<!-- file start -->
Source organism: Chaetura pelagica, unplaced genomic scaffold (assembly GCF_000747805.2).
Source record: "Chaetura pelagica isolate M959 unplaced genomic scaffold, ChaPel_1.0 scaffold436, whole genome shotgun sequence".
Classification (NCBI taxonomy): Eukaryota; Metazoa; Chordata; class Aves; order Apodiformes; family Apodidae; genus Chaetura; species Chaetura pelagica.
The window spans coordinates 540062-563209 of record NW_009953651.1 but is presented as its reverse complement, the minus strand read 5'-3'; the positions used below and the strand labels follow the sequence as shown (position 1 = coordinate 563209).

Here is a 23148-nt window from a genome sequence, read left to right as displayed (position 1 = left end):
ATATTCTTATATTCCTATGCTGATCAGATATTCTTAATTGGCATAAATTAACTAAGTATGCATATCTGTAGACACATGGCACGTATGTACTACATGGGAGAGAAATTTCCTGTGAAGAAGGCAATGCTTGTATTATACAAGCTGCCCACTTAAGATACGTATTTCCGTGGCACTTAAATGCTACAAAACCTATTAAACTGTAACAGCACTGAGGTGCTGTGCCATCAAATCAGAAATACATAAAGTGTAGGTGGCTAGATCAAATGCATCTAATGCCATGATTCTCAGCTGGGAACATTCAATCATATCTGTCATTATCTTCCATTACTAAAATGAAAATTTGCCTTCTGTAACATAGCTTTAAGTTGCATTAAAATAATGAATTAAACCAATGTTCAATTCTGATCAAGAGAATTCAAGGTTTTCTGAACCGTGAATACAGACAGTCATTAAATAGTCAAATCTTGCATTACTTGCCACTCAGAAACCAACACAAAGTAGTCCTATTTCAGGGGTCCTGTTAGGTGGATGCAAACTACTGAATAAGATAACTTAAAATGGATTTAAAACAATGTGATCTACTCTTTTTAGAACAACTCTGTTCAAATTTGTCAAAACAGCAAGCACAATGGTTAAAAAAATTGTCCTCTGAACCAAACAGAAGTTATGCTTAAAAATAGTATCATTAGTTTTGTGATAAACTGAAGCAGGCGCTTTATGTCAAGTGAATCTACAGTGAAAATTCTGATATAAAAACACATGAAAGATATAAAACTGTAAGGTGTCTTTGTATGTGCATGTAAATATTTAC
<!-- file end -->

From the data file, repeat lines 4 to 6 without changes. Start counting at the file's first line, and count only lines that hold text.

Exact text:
The window spans coordinates 540062-563209 of record NW_009953651.1 but is presented as its reverse complement, the minus strand read 5'-3'; the positions used below and the strand labels follow the sequence as shown (position 1 = coordinate 563209).

Here is a 23148-nt window from a genome sequence, read left to right as displayed (position 1 = left end):
ATATTCTTATATTCCTATGCTGATCAGATATTCTTAATTGGCATAAATTAACTAAGTATGCATATCTGTAGACACATGGCACGTATGTACTACATGGGAGAGAAATTTCCTGTGAAGAAGGCAATGCTTGTATTATACAAGCTGCCCACTTAAGATACGTATTTCCGTGGCACTTAAATGCTACAAAACCTATTAAACTGTAACAGCACTGAGGTGCTGTGCCATCAAATCAGAAATACATAAAGTGTAGGTGGCTAGATCAAATGCATCTAATGCCATGATTCTCAGCTGGGAACATTCAATCATATCTGTCATTATCTTCCATTACTAAAATGAAAATTTGCCTTCTGTAACATAGCTTTAAGTTGCATTAAAATAATGAATTAAACCAATGTTCAATTCTGATCAAGAGAATTCAAGGTTTTCTGAACCGTGAATACAGACAGTCATTAAATAGTCAAATCTTGCATTACTTGCCACTCAGAAACCAACACAAAGTAGTCCTATTTCAGGGGTCCTGTTAGGTGGATGCAAACTACTGAATAAGATAACTTAAAATGGATTTAAAACAATGTGATCTACTCTTTTTAGAACAACTCTGTTCAAATTTGTCAAAACAGCAAGCACAATGGTTAAAAAAATTGTCCTCTGAACCAAACAGAAGTTATGCTTAAAAATAGTATCATTAGTTTTGTGATAAACTGAAGCAGGCGCTTTATGTCAAGTGAATCTACAGTGAAAATTCTGATATAAAAACACATGAAAGATATAAAACTGTAAGGTGTCTTTGTATGTGCATGTAAATATTTAC